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Project Manager : Project Manager Aug Sep 2011
www.aipm.com.au Project Manager 21 THE KOTTER METHODOLOGY AIPM CEO Sheryle Moon has worked with many change management methodologies, and while they are all effective in their own way, she prefers the Kotter framework “ because it forces us to understand what the status position is, what the burning platform for change is, and why – essentially – we are changing”. Step 1: Act with urgency Step 2: Develop the guiding coalition Step 3: Develop a change vision Step 4: Communicate the vision buy-in Step 5: Empower broad-based action Step 6: Generate short-term wins Step 7: Don’t let up Step 8: Make change stick For more information on Kotter go to: www.kotterinternational.com/ kotterprinciples/changesteps I HAVE MANAGED VERY LARGE ORGANISATIONAL CHANGE PROJECTS AND HAVE ALWAYS USED A CHANGE MANAGEMENT EXPERT TO PROVIDE INVALUABLE KNOWLEDGE COVER STORY • CASE STUDY THE IMPACT OF TECHNOLOGY Over the past 10 years, Catherine Smithson, Managing Director at Being Human – change management consultancy, has seen more and more organisations investing in change management strategies, and a major turnaround in successful change implementation. Here’s one example. The IT department in a professional services firm had the task of implementing a new national document management system. While the project plan included a project sponsor, steering committee and project manager, plus intensive team training and communication sessions to assist in ‘getting people on board’, it wasn’t enough. Employees and managers resisted the change and the project was delayed which cost overruns and all expected benefits were put on hold. The project sponsor decided to invest in a full-time change manager who had a strong background in training and HR. All key managers on the project were then certified with the Prosci Change Management Process, and Prosci methodologies were used to ensure a structured and proactive approach to managing the people side. The change manager clarified roles and mobilised the steering committee and senior executives to be ‘the face of the change’, instead of delegating this role to the project team. The change manager then worked with the management teams in each state to take ownership of the new system and provided them with the tools and coaching to assist them in creating awareness and training their own staff. The project team was no longer ‘the enemy’, and the result was a smooth transition into a new seamless way of working, a solid financial return on investment, and happy staff. how to communicate it. This is the next set of skills that I think are intrinsic to that change management process.” Caroline Perkins agrees. “Project managers are focused on KPIs, change managers are focused on getting the organisation lined up to take advantage of project deliverables. Often the two roles have ver y competing viewpoints, and as such it is hard for one person to wear two hats.” But unless organisations hire specialists in this field, project managers may find themselves ‘accidental’ change managers. It’s not an easy path – change can be painful and requires a great deal of work. However, effective change agents know, even when met with resistance, that change is not only inevitable but can prove very beneficial when administered through proven change management strategies. •••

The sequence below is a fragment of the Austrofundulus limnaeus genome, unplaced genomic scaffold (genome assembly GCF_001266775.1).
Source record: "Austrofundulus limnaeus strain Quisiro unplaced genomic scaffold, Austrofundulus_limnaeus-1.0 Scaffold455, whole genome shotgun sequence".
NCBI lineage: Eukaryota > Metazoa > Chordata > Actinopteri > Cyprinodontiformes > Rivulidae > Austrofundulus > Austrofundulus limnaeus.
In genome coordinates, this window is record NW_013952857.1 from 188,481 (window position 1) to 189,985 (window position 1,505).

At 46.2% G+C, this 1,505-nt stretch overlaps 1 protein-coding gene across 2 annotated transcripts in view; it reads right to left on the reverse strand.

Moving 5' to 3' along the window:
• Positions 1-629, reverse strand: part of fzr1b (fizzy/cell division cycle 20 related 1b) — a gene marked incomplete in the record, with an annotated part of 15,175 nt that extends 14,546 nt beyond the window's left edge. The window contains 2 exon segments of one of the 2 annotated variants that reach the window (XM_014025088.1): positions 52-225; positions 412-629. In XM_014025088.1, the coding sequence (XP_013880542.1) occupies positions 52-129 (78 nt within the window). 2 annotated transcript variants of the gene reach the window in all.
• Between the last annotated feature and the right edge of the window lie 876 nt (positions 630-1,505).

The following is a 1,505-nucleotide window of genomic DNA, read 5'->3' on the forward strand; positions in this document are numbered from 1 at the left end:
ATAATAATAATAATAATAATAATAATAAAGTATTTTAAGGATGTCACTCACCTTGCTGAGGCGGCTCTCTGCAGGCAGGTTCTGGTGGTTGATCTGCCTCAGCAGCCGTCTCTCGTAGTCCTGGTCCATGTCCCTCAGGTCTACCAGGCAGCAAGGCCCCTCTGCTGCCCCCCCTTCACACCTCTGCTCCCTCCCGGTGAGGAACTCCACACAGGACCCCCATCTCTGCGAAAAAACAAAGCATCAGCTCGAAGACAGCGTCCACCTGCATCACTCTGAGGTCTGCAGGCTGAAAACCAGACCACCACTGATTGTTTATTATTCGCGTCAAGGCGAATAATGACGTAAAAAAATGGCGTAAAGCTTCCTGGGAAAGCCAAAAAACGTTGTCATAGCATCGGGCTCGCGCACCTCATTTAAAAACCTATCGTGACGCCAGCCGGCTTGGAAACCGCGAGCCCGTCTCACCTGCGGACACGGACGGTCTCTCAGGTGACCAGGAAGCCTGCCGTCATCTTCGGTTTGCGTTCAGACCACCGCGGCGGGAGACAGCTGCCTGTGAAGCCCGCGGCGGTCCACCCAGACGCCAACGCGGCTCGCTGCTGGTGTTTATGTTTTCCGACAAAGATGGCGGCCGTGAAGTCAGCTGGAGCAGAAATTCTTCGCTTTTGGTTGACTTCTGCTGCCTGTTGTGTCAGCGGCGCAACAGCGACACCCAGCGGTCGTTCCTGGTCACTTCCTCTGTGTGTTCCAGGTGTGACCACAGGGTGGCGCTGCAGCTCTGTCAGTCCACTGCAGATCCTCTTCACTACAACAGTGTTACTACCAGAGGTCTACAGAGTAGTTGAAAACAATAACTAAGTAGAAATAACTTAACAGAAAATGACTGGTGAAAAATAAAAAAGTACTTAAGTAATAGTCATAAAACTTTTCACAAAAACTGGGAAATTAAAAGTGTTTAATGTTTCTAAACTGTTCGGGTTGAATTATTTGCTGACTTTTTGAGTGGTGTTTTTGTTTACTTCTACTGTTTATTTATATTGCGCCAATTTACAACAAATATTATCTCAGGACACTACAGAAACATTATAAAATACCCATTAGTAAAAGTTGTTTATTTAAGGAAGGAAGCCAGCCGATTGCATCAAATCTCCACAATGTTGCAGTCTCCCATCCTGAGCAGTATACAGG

June July 2011
Project Manager Oct Nov 2011